Yesterday, K.S. Brooks gave you her take on our creative collaboration in developing our latest book, Triple Dog Dare (available at Amazon US and Amazon UK). A couple of weeks ago, my article focused on the general concepts of creative collaboration. Being able to produce a book as part of a team is a pretty neat thing, but the creating is not necessarily where the collaboration ends. You can (and should) also work together to market the book you co-created.
Marketing is an enigma for most of us. It’s not that there aren’t a lot of opportunities out there, it’s just that we don’t always know the best ways to expend our limited energies and capital. Anecdotal evidence of some author’s success with a particular venue or strategy may be interesting, but your mileage may vary.
Having two people working on marketing doesn’t mean you’ll be any less lost, but at least you’ll have someone with whom to commiserate. Fortunately, I can draw on my experience as a carnival barker, and Brooks has a deep background in strategic thinking from her days as a Mossad assassin. Just kidding. I wasn’t really a carnival barker. That’s just something I say to impress people.
There are several areas of post-publication marketing to consider in collaboration:
In order to develop a strategy for the finished product, I think it is important that you and your collaborators have the same vision of the product. This is one of the things Brooks and I found a little eye-opening. When we finished Triple Dog Dare, we saw it as a light romance with some comic relief. The feedback we got from the beta and ARC readers was quite different. The majority of them thought it was hilarious. Rather than going back and ramping up the romance to balance it out, we decided to go with classifying the book as chick lit/humor. We were on the same page, but it could have been kind of a big deal if we disagreed and one of us wanted a re-write and the other didn’t.
Once you know what you have, you need to figure out what to do to best position it. We want some blogger reviews, we want reviews by some Amazon top 100 reviewers, we want to expend advertising dollars in a way that will yield the best return on our investment. Knowing the genre label that best fits the book will help us decide on where and how to roll it out.
One of the things Brooks and I discussed was participation in the KDP Select program. I have always had reservations about the exclusivity requirement of the program. It was one thing when the free downloads helped boost a book’s ranking in the Amazon search algorhythm. It doesn’t do that anymore. Most authors also report the post-free bounce is significantly diminished or completely gone. In the end, the only real appeal of KDP select as far as I can see, is that you can use your free days to get the book out to people who might review it without having to pay for it yourself. This is one area in which Smashwords is superior to Amazon.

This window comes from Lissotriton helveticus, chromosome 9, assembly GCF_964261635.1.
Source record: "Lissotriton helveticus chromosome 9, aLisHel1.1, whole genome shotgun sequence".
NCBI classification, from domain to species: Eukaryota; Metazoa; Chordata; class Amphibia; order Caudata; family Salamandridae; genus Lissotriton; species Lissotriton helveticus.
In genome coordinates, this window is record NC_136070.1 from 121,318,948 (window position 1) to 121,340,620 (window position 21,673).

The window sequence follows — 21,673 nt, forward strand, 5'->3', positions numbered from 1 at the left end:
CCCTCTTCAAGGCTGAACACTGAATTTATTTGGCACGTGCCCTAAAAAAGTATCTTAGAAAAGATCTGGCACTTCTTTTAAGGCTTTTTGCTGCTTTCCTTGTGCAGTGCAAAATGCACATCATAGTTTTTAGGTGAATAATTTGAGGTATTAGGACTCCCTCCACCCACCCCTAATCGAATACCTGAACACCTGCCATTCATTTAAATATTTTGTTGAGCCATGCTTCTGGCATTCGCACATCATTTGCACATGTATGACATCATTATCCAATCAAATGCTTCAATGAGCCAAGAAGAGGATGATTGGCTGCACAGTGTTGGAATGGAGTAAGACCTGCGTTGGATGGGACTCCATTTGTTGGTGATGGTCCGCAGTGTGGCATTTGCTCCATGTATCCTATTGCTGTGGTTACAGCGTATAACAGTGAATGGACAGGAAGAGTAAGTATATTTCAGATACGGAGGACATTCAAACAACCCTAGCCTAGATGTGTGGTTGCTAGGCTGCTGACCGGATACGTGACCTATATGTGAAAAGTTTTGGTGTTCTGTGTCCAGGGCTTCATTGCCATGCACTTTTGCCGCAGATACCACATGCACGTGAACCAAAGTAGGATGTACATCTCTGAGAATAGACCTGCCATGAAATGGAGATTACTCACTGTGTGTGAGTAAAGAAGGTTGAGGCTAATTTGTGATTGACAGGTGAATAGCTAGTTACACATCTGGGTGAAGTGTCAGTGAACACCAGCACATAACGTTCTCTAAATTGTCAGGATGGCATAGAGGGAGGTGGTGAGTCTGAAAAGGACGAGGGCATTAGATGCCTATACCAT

Venue Research and Selection
With more than one person to research potential venues, we have been able to cover ground more quickly to find the right places to promo the book.Thanks to Martin Crosbie, we have access to a list of book promo sites. It is a HUGE help not to have to look for all these yourself. It’s just a matter of checking out each site, looking at their submission guidelines and costs, and deciding which venues are right for your book.
Division of Labor
There is still plenty of promo work to do. Decisions have to be made about how the work is going to be split up. Who will submit to which sites, who will contact which book bloggers, etc. A spreadsheet is helpful for something like this. You can not only track who is doing what, but when and what the results were.
Dividing up the labor doesn’t reduce the amount of promo work. It simply allows more to get done over a shorter period. That’s helpful if you want to try to build some buzz early on.
Sharing of Cost
I suppose there are a lot of ways to share out the costs of promotion. The collaborators can alternate who pays, or one party can front the cost and subtract the other partner’s share of the cost from any royalties. However you decide to do it – keep track.
Collaboration has a lot of advantages when it works. If you are interested in collaborating with another writer, you have to work with someone you trust and whose style and skills are complementary to yours. You have to be open and flexible and adaptable.
I am glad Kat and I have that kind of relationship. It has allowed us both to push our own creative envelopes in ways we would not have otherwise.
If you have the right partner, you develop a real synergy, and it’s fun. If you have the wrong partner or the wrong attitude, it will be a difficult and frustrating process.